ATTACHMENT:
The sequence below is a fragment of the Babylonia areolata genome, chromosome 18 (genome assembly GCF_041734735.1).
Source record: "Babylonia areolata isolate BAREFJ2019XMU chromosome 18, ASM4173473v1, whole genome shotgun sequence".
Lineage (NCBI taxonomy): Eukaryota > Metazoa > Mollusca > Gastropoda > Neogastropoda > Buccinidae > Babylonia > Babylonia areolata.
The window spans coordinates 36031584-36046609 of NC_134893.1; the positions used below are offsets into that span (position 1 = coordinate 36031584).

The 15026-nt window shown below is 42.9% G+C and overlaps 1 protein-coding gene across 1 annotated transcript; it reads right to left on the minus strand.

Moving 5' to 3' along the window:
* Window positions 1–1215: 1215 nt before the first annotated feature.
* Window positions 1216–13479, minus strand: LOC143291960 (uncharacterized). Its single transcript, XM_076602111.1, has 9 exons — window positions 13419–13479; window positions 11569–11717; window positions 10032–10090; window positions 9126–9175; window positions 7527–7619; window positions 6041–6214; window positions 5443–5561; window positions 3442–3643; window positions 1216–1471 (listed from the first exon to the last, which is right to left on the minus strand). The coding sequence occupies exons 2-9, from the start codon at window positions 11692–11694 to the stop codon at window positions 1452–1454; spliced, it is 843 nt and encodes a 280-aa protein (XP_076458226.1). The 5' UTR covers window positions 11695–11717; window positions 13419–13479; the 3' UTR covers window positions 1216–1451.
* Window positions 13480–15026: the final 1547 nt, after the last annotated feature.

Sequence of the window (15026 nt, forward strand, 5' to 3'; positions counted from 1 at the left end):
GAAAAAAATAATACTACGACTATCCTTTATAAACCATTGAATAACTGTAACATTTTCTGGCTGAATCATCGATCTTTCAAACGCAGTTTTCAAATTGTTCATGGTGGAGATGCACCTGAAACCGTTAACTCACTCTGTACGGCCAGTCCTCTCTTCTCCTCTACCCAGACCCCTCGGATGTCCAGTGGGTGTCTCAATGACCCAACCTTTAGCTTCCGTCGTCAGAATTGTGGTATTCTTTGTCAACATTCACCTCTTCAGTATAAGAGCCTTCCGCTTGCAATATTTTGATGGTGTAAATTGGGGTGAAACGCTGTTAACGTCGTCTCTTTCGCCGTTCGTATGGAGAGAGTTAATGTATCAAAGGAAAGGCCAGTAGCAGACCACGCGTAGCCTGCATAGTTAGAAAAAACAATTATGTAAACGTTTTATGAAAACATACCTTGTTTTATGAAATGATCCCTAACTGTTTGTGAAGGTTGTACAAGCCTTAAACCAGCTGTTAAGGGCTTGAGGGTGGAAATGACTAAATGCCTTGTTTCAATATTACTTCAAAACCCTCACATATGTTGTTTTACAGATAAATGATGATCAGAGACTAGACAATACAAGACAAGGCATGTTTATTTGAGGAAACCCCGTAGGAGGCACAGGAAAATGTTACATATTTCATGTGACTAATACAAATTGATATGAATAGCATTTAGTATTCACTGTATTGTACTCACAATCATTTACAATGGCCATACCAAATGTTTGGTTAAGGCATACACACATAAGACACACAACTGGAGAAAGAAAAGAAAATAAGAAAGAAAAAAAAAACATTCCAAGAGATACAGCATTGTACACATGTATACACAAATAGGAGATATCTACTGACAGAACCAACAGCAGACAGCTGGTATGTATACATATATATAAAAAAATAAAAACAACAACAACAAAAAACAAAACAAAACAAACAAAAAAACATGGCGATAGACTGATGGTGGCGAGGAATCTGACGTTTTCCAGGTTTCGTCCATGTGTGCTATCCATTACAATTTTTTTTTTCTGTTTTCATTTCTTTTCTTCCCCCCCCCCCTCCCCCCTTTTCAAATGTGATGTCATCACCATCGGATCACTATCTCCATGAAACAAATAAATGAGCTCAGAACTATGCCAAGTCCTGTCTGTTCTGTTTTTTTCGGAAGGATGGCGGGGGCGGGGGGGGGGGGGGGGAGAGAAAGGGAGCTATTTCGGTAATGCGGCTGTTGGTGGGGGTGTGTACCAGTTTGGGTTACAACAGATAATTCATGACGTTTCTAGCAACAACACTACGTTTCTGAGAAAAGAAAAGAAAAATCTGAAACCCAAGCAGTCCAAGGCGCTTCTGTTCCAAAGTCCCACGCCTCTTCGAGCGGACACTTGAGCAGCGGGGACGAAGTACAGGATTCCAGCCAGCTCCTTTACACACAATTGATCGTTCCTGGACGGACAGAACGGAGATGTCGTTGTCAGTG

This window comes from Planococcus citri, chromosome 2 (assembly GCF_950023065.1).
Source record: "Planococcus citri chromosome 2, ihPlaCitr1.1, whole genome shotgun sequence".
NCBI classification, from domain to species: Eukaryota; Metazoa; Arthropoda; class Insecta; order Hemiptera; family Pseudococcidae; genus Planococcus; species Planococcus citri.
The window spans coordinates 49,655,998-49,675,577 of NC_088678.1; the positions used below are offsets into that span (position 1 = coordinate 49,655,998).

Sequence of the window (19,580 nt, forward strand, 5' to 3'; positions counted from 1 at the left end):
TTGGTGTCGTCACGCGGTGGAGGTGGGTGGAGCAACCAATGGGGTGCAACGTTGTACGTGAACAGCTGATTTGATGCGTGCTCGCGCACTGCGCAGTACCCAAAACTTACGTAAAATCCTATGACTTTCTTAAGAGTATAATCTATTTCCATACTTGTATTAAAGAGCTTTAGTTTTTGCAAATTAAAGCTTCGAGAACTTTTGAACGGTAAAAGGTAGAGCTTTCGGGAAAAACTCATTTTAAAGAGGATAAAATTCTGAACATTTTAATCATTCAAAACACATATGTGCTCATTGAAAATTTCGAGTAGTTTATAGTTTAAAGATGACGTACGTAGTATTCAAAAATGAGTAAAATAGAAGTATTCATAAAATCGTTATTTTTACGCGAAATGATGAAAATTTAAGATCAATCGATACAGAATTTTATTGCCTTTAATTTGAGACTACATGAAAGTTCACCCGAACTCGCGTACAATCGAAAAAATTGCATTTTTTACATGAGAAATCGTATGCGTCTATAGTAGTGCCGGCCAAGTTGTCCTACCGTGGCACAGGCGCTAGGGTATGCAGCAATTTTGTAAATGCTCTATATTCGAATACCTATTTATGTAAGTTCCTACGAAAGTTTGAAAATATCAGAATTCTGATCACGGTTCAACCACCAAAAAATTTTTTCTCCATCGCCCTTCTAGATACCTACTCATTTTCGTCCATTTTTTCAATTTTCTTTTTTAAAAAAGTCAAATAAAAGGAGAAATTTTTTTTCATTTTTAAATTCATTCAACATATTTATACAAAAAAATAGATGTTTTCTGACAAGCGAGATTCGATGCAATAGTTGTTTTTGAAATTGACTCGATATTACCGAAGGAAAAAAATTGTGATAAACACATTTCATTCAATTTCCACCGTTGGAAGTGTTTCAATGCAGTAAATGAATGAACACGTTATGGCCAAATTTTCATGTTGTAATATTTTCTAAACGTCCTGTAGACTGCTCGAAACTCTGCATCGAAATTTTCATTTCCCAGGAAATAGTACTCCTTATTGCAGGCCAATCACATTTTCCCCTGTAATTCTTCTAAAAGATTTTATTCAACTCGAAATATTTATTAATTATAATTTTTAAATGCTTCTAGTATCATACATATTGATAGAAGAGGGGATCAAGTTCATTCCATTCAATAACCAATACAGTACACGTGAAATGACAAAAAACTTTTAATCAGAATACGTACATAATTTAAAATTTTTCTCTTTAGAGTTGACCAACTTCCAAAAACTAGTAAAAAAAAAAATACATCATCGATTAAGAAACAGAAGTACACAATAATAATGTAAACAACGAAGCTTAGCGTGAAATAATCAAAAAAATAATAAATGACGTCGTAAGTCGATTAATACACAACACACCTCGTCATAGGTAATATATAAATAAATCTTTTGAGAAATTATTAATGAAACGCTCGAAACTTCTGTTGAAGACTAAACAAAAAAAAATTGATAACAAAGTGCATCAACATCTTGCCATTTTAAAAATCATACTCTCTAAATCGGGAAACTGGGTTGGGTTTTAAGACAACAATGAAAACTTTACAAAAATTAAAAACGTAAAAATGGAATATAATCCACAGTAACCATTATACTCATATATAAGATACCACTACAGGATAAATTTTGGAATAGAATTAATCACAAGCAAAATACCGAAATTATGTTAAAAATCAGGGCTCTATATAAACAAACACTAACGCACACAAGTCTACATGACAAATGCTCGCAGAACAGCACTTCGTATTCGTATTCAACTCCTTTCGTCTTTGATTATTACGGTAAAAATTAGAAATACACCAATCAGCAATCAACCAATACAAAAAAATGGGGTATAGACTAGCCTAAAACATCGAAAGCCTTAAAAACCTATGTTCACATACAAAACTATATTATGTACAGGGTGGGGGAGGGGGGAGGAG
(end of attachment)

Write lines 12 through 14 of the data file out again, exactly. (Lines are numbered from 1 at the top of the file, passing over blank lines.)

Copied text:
This window comes from Planococcus citri, chromosome 2 (assembly GCF_950023065.1).
Source record: "Planococcus citri chromosome 2, ihPlaCitr1.1, whole genome shotgun sequence".
NCBI classification, from domain to species: Eukaryota; Metazoa; Arthropoda; class Insecta; order Hemiptera; family Pseudococcidae; genus Planococcus; species Planococcus citri.